The Government was accused of running higher education policy "from Tony Blair's sofa" in a strongly worded critique this week.
Sir David Watson, vice-chancellor of Brighton University, said higher education policy suffered from "extreme volatility".
Giving the inaugural lecture at the University Centre Hastings, an offshoot of Brighton, Sir David said: "The temptation is to conclude that - like the September dossier on weapons of mass destruction and much of the rest of the contemporaneous decision-making about Iraq - (higher education policy) came from Tony Blair's sofa."
Sir David, who leaves Brighton at the end of this academic year for a chair in higher education management at the Institute of Education, described the Department for Education and Skill's 2003 paper Why Not a Fixed Fee? , which formed part of the debate on variable top-up fees, as a "remarkable piece of spin".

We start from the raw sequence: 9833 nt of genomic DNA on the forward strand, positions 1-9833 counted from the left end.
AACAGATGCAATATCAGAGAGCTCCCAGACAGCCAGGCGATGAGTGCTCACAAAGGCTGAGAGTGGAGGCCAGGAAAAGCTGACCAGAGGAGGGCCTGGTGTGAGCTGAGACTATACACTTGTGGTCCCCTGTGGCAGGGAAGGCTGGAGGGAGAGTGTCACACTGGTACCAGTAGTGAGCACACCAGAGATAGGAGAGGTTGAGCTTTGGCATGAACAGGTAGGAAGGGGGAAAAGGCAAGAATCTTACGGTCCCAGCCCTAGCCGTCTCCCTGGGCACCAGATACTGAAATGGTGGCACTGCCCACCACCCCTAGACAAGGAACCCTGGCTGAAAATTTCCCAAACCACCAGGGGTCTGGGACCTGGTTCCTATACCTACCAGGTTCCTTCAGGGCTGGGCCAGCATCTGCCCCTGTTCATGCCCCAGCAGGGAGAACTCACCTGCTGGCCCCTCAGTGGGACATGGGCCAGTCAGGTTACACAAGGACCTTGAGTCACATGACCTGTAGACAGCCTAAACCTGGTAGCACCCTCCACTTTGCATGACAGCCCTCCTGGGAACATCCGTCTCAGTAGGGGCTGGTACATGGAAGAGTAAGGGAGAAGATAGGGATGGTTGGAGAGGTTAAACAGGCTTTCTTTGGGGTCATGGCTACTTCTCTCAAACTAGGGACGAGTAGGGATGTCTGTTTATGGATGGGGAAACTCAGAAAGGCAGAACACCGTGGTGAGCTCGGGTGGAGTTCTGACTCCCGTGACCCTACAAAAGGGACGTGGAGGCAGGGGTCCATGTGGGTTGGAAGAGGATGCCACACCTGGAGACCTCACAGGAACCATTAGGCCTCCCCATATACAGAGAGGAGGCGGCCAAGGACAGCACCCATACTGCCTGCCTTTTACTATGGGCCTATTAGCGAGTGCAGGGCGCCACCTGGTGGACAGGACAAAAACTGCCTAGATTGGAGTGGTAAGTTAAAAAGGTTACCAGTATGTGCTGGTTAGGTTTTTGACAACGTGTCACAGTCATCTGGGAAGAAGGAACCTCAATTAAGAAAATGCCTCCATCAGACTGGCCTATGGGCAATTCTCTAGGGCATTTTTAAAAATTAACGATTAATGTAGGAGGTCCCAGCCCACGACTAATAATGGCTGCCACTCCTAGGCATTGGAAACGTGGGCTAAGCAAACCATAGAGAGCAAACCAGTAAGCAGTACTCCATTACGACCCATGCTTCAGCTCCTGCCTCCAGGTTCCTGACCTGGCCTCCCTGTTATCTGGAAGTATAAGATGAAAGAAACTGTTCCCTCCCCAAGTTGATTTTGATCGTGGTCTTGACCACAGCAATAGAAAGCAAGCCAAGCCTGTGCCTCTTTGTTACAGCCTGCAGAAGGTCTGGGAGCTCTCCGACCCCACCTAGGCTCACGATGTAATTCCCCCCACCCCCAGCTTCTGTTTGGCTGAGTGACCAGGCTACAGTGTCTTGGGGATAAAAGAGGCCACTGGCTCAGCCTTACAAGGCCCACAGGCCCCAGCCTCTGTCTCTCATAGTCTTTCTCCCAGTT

Sir David, who is a firm supporter of flat-rate fees, said: "In the Whitehall bubble, the penny didn't drop that fee variability would not correlate with the cost of courses, with the rate of other public funding that students in particular institutions enjoy, nor with the graduate premium earned by individual graduates."
Brighton set up the University Centre Hastings with a number of other universities and colleges including Sussex University and the Open University.
The centre, a key part of an education-led regeneration project for the area, is expected to grow to accommodate 2,000 students over the next few years.